However, more recently the Biden administration embedded a pro-carbon capture proposal within its $1.75 trillion spending package that would enable carbon capture facilities to become eligible for an $85 credit for each ton of CO2 captured and stored. This is a $35 increase from the current price.
Companies Currently In Carbon Capture
Climeworks is a Swiss carbon capture company which passionately believes in global warming as a current threat. Their methodology of removing CO2 is largely centered around combatting this issue and storing excess CO2 in the ground. Their first direct air capture plant launched in 2017 and has since grown to 15 operating machines. One of the facilities, based in Iceland, was named the world’s first large-scale plant. Climework’s plants store CO2 in stone or convert it into raw materials that can be used for various purposes later on. With Climework’s main mission being negative emissions, they regularly work with and encourage businesses to rebalance their CO2 output.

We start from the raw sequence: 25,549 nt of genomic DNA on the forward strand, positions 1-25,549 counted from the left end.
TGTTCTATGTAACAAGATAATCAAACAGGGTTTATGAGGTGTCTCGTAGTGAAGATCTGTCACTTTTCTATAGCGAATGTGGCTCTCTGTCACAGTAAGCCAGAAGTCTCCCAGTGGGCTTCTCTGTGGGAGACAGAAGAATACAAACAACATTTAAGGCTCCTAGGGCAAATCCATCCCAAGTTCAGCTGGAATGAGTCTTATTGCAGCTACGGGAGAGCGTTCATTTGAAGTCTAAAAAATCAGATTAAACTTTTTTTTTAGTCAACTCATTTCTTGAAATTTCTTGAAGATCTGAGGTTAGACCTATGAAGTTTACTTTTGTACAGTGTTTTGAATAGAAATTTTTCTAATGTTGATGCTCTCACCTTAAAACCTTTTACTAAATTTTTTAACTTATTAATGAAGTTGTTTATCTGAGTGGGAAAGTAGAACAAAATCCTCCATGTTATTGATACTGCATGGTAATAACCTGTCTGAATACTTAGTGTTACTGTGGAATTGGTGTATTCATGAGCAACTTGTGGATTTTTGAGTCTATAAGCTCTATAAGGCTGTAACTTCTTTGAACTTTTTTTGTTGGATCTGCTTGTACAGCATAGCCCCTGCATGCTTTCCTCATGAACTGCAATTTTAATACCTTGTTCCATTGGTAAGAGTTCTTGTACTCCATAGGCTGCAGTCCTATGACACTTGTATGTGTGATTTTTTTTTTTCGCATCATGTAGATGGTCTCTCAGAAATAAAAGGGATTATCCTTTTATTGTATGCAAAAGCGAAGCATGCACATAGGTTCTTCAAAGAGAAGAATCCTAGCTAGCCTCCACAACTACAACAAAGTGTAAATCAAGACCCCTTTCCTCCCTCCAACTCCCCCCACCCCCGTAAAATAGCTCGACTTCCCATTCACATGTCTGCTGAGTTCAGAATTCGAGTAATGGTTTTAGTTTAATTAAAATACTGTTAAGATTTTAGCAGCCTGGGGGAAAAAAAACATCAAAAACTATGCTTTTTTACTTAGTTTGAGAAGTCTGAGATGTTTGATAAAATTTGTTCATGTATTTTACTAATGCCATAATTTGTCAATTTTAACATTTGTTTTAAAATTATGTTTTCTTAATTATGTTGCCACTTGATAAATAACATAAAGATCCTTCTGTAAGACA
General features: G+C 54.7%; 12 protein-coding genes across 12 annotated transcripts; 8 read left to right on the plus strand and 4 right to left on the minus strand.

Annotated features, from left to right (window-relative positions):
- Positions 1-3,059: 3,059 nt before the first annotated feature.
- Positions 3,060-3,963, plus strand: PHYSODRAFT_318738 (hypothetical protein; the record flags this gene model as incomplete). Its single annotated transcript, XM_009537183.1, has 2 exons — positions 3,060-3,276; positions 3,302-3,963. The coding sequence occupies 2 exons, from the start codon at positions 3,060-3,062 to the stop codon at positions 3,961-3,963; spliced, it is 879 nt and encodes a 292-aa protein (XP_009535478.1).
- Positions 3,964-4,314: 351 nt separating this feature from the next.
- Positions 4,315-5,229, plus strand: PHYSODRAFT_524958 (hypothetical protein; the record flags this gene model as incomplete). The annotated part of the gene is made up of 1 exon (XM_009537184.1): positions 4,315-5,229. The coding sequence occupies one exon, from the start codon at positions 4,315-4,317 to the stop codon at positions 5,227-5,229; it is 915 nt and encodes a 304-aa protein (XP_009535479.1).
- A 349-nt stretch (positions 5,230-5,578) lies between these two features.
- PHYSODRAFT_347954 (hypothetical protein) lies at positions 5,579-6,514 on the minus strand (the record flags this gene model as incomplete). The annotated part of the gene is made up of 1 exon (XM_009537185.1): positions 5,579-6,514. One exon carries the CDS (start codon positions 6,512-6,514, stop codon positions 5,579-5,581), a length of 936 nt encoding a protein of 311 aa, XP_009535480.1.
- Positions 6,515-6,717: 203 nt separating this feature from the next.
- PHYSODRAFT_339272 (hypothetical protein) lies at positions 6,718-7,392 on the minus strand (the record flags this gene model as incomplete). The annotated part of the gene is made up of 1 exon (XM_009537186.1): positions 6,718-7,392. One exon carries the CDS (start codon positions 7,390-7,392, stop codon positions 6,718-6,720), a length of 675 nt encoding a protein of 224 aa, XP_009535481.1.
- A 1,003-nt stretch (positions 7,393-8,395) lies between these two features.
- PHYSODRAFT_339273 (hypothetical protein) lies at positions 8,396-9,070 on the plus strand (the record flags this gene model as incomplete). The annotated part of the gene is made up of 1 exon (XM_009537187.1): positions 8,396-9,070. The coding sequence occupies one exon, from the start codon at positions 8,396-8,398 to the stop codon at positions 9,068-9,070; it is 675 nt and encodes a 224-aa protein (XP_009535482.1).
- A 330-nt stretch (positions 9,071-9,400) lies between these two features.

Earthly Labs is a system used to target emissions from smaller businesses and homes. They pitch a start to finish system, with capture hardware, software, and installation all done through their processes. Currently, their pitch is with CiCi, transforming a mixed gas stream (containing impure CO2) to a high quality CO2, which can be used in beverages, a fire extinguisher, a refrigerator, or food preservation.
This field is not one that is going to stop anytime soon. The risk of climate change is too high for everything to not be tried, and this is a fairly solid set of solutions to look into. Carbon is everywhere in our life, and if we are able to manipulate it fully, then we are able to solve many of the world’s problems, even past climate change. We can help with material shortages, making manufacturing easier and better. We can help with biological problems, with the efficient production of drugs and medical devices. Everything around us is carbon, and through this system of Carbon Capture Utilization and Storage, we can help build a better, cleaner future for future generations.